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OnePlus 5 launches on June 20

Enlarge (credit: Android Police) The OnePlus 5, the follow-up to the excellent OnePlus 3T Android smartphone, launches on June 20. In classic OnePlus style, the OnePlus 5 will debut via an online livestream that starts at 5pm UK time (12pm EDT), as well as at several pop-up events in London, New York, and other cities in Europe. Details on the OnePlus 5 other than its release date are thin on

No More Nexus Devices

After the launch of Google’s Pixel phones, many people wondered if the Nexus brand will be retired or we’ll still see Nexus phones, tablets and other Android devices. It looks like the first answer is accurate. According to The Verge, Google says that there are no plans for future Nexus products. “The idea was to show everyone how it should be done,” says Brian Rakowski, VP of product management for

More Chromebooks That Run Android Apps Heading Down the Pike

Long ago, in a post titled “Why It’s Doubtful That Google Would Merge Chrome OS and Android,” I disagreed with a story The Wall Street Journal posted suggesting that Chrome OS might disappear as a standalone entity and merge with Android. Soon after that, a Google for Work blog post titled “Chrome OS Is Here to Stay” stated that “…while we’ve been working on ways to bring together the best

Google Calendar Events in Google Maps

The latest version of the Google Maps app for Android adds more integration with Google Calendar. There’s a new upcoming tab in “Your places”, which shows a list of upcoming events, including your bookings and reservations from Gmail. Click an event to quickly see the location on the map. There’s also a new “personal content” section in the settings, which lets you disable the integration with Google Contacts, Google Photos,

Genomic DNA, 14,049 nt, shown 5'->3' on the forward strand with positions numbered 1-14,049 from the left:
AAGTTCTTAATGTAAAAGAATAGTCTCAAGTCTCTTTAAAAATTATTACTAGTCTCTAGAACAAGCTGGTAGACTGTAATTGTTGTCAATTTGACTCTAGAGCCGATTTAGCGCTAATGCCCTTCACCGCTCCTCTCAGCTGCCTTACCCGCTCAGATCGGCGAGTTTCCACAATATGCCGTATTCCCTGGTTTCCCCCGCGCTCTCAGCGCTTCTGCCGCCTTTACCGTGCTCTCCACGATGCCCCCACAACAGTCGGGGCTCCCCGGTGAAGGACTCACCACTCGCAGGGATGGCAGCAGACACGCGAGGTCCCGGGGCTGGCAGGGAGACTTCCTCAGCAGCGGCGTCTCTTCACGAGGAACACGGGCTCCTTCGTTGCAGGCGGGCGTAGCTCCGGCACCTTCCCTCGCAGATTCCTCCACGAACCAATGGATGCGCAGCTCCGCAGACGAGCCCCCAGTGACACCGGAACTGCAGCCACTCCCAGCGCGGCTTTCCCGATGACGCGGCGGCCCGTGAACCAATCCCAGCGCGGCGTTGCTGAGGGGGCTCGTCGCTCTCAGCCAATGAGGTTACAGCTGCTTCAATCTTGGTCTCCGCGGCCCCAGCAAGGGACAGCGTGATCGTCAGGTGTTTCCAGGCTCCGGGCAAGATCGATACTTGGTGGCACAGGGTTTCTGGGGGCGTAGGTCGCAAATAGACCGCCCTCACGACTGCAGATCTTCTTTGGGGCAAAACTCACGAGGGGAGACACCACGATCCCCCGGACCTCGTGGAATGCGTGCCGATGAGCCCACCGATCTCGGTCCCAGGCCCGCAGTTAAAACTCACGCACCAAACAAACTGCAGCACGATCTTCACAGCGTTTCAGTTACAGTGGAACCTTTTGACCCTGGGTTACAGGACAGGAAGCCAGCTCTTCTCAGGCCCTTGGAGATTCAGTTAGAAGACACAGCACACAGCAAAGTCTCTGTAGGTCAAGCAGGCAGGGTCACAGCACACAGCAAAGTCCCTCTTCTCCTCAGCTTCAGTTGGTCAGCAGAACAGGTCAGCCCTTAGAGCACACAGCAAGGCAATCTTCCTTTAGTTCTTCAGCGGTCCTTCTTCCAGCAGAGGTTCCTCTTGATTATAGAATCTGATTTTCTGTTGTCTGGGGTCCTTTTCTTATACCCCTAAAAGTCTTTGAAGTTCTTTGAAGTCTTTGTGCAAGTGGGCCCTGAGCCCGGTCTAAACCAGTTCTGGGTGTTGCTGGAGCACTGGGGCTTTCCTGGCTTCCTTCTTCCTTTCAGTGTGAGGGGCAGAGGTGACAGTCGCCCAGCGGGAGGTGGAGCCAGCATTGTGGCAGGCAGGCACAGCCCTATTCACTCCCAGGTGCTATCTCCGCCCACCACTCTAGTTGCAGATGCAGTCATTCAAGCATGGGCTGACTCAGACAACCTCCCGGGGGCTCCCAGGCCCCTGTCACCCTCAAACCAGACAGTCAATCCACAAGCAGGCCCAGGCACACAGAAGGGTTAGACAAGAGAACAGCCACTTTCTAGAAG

Google Gets Serious About Hardware

Google has a new hardware division and Rick Osterloh, the former Motorola chief, is in charge. This hardware division merges Google’s disparate hardware projects to bring more cohesive products that work well together. Google announced a lot of products today and all of them are made by Google. Nexus phones have been replaced by Pixel phones, Daydream View is a comfortable VR headset that works with Pixel phones, Google Home

Why Google Can't Sell Expensive Products

Google announced its first phone and many people wondered why it’s as expensive as an iPhone. Nexus phones were sometimes inexpensive (Nexus 4: $299, Nexus 5: $349, Nexus 5X: $379) and sometimes more expensive (Nexus One: $530, Nexus 6: $649, Nexus 6P: $599). Now the 5-inch Pixel costs $649 in the US, while the 5.5-inch Pixel XL costs $769, which is more than any other Nexus phone. Obviously, Google’s pricing

Android 7.1: Pixel-Only, For Now

Pixel phones will ship with a new Android version: 7.1. It looks like many of the important Nougat features have been left out from the 7.0 release. Android 7.1’s unofficial changelog published by Android Police has many Pixel-specific features, including a new launcher, a new camera app, Google Assistant, a support tab in the settings, solid navbar icons, Smart Storage that removes old backed up photos and videos when storage is full.

The Raspberry Pi Hits Important New Milestones

As we’ve noted here before, when it comes to top open source stories of the past couple of years, it’s clear that one of the biggest is the proliferation of tiny, inexpensive Linux-based computers at some of the smallest form factors ever seen. The diminutive, credit card-sized Raspberry Pi, which has been priced at only $25 and $35, has grabbed most of the headlines in this space, and has recently